Best, T

Tom Matrka said...

In response to the above comment, expulsion does sound harsh for plagiarizing in a draft. However, I would ask, does the university have a clear and consistent policy regarding plagiarism? Do all of the professors expel all students who plagiarize in a draft, or was this one student subject to different standards?

That is my big problem with Ohio University; the enforcement of the rules seems to change on a case by case basis. They took action against two professors who allowed plagiarism, but others were let off the hook. It is also interesting to note the opposite extreme at which Ohio University operates; I have found numerous dissertations with with page after page of verbatim plagiarism but not one doctoral degree has been revoked. In many cases, these cheaters are now professors at other universities.

Do you think the person who was expelled will check the works of other students and professors to confirm whether or not they were held to a different standard?

Thanks for your comment.

Bookworm said...

Your blog is fascinating and reminds me of the book ProfScam. Have you considered writing a book based on your blog? Last year’s hit movie Julie & Julia (starring Meryl Streep) was based on a blog, so why not a book (exposé) about yours? As for market potential, in addition to the general public, there are about a half-million professors in the US (with more abroad) and likely many would read it with fascination!

Edward Eckel said...

Dear Mr. Matrka,

I am an engineering librarian at Western Michigan University. I recently became interested in the issue of engineering plagiarism at the graduate level both after the incidents you uncovered at Ohio and some incidents we had here at WMU. I recently completed a paper on using Google to find plagiarism in engineering master's theses in the Proquest Dissertations and Theses database. What I found was quite interesting. Right now the article is in review at the journal Science and Engineering Ethics. I can send you a copy if you like.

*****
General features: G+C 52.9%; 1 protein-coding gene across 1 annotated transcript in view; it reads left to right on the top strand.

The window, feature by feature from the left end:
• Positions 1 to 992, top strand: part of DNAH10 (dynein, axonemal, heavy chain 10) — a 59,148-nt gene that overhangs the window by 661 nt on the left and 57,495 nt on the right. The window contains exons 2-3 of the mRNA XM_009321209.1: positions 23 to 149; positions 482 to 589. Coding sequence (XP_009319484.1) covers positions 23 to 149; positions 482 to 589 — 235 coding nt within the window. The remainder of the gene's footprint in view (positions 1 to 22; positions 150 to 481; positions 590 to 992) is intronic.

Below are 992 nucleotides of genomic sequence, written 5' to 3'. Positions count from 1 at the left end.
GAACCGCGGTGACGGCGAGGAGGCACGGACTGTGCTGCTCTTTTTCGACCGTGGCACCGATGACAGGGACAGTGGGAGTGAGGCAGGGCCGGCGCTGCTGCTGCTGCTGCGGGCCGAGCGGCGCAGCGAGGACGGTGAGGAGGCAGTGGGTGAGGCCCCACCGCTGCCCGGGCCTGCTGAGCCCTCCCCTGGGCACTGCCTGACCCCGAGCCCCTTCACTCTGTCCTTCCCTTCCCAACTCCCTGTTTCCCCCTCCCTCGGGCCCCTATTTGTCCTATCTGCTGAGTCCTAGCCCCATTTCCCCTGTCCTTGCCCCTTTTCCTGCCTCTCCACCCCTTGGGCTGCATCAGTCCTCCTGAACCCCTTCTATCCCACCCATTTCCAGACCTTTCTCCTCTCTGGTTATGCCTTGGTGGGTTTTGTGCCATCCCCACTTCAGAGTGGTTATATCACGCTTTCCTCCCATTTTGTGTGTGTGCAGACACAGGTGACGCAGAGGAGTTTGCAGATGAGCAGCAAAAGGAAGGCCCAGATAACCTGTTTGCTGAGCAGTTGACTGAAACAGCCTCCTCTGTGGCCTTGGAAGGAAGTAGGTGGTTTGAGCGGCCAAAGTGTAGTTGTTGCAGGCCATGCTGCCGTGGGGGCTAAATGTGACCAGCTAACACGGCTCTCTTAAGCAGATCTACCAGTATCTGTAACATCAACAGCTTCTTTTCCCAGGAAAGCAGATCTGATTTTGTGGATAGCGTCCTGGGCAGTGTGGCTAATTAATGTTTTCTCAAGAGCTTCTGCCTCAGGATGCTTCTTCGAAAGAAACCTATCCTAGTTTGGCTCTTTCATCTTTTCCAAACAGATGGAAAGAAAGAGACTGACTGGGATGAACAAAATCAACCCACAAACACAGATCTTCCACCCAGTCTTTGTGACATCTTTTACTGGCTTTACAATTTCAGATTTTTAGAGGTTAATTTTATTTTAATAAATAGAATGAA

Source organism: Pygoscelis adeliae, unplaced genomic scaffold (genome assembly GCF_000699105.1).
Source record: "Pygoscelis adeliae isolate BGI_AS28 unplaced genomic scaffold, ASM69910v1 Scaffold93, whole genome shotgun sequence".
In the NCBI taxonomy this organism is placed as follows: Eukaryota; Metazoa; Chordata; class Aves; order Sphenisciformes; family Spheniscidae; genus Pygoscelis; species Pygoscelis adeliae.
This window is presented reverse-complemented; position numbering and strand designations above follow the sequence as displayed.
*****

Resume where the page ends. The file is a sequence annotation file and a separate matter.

I'll keep reading your blog. I wish I had seen it before I sent my article off, I would have cited it.


Ed Eckel
Engineering Librarian
Western Michigan University

Tom Matrka said...

Dear Mr. Eckel,

Thank you very much for your comment on my blog. I would be very appreciative if you would send me a copy of your article you mentioned on detecting plagiarism.

I am also interested in your thoughts about a WMU physics professor who plagiarized extensively in his Ohio University doctoral dissertation. Dr. Asghar Kayani graduated from Ohio University in 2003 and he is now a professor at WMU.


I reported the plagiarism in his dissertation to Ohio University legal affairs last August, but his dissertation remains available in Proquest and the OhioLink electronic thesis database.


This case is very important for a couple reasons. First, how can we trust Dr. Kayani to properly teach the students at WMU if he is willing to cheat himself? Second, Ohio University appointed Dr. Kayani's advisor, Dr. Ingram, as the chairman of the hearing committee charged with judging the cases of plagiarism I have reported. How can we trust Dr. Ingram to judge plagiarism when he let his own student publish page after page of copied material? A few weeks ago I provided the highlighted plagiarism in Dr. Kayani's dissertation to Ohio University's provost in an effort to persuade her to reconsider Dr. Ingram's appointment. The letter and highlighted dissertation (Enclosure#1) are on my blog: http://ohiouniversityplagiarism.blogspot.com/2010/01/letter-to-provost.html .